Sat, Jan 03, 2004 - Page 1 News List

DPP steps up pressure on Lien to explain his wealth

By Cody Yiu  /  STAFF REPORTER

Taipei County Commissioner Su Tseng-chang, who is President Chen Shui-bian's campaign manager, claims that Chinese Nationalist Party (KMT) Chairman Lien Chan's personal assets are more than NT$1.34 billion at a press conference yesterday. Su argued that Lien is either a prodigal son or a liar.

PHOTO: CHEN TSE-MING, TAIPEI TIMES

The Democratic Progressive Party (DPP) yesterday released more details about Chinese Nationalist Party (KMT) Chairman Lien Chan's (連戰) assets, saying he had concealed many family investments from the public, including NT$1 billion invested in seven companies.

The DPP has claimed that Lien and his father, both formerly civil servants, started their careers from scratch and yet were able to accumulate NT$20 billion thanks to their abuse of office when the KMT ran the country.

Yesterday, the KMT claimed that Lien's wealth amounted to only NT$1.3 billion and went on the offensive, questioning how DPP Chairman Chen Shui-bian (陳水扁) could increase his wealth by 125 percent over the past three years.

According to Taipei County Commissioner Su Tseng-chang (蘇貞昌), who is Chen's campaign manager, the NT$20 billion estimate of Lien's wealth was backed by news reports in major news magazines.

In response to Lien's assertion that his wealth, as reported to the Control Yuan, was only NT$1.3 billion, Su said, "This report only includes those assets which are registered under Lien, his wife, Lien Fang Yu (連方瑀), and his youngest daughter, Lien Yung-hsin (連詠心). Assets under the names of Lien's eldest daughter, Lien Hui-hsin (連惠心), and two sons, Lien Sheng-wen (連勝文) and Lien Sheng-wu (連勝武), and the assets belonging to the two foundations and seven investment companies" were not included.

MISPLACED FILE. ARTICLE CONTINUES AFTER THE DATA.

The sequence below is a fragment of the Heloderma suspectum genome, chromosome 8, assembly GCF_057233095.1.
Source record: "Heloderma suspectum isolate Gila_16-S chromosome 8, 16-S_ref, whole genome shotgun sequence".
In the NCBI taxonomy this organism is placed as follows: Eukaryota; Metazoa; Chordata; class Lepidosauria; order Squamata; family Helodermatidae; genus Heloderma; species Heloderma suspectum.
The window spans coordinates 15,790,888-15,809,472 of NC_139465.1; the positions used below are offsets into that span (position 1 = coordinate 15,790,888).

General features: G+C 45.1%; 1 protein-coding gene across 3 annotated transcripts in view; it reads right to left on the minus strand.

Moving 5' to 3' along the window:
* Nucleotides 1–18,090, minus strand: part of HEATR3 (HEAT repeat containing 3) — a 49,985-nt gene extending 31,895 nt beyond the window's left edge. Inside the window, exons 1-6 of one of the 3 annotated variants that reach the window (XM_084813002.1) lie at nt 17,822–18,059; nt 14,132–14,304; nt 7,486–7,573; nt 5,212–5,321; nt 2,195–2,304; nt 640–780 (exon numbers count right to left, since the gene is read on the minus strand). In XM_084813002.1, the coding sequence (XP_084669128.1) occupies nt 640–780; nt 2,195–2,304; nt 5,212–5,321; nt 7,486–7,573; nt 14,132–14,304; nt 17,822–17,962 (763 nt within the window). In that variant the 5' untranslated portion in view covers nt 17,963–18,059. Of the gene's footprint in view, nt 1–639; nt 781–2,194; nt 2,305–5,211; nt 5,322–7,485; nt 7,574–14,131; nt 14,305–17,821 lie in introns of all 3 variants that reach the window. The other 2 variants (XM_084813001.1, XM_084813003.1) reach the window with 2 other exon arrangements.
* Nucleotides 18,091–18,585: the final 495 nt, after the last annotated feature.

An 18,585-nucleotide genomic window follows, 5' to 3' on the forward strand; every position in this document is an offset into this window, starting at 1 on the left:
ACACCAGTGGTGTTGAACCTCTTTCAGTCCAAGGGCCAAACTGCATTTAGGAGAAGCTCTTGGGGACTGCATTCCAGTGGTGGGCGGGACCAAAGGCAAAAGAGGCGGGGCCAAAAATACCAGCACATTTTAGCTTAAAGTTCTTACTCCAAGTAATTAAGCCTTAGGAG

Su added that the boards of Lien's seven associate enterprises consist of Lien's wife and daughter and other relatives and confidants.

"It is impossible to calculate the amount of assets related to these individuals in the enterprises. However, the registered capital assets of these companies is as high as NT$1.02 billion. Therefore, Lien's total assets should amount to over NT2.3 billion," Su said.

Su also suggested that Lien had not been honest in his previous submissions about his wealth. According to Su, Lien once received a fine of NT$300,000 for omitting a loan of NT$36 million to Wu Tse-yuan (伍澤元), a former member of the KMT, in a report.

"Furthermore, in 1999 and 2000, Lien made two major payments, which included the purchase of a NT$50 million house and a NT$200 million donation to the 921 earthquake reconstruction efforts. These two payouts were not listed on Lien's asset reports in those two years," Su said.

As well as stepping up the attacks on Lien, the DPP also defended their leader from counterattacks from the pan-blue camp.

"The KMT claimed that the securities that President Chen owns had increased to NT$63.60 billion in 2002 from NT$18.38 in 2000," Presidential Office Secretary-General Chiou I-jen (邱義仁) said. "In reality, the KMT's calculation included NT$48.51 million in campaign fund subsidies, which have been used for social welfare purposes, such as donations to the Ketagalan Academy (凱達格蘭學校)."

Presidential election candidates who get more than 5 percent of the vote are eligible to claim NT$30 for every vote.

According to Chiou, Chen's securities in 2002 were worth only NT$15.09 million, down from NT$18.38 million in 2000.

In response to the KMT's accusation, first lady Wu Shu-chen (吳淑珍) said that if her and her husband's assets totalled NT$4 billion, as the KMT claimed, Chen would donate the entire amount to the KMT.

Wu has agreed to file a lawsuit next week against the KMT, Chiou said.

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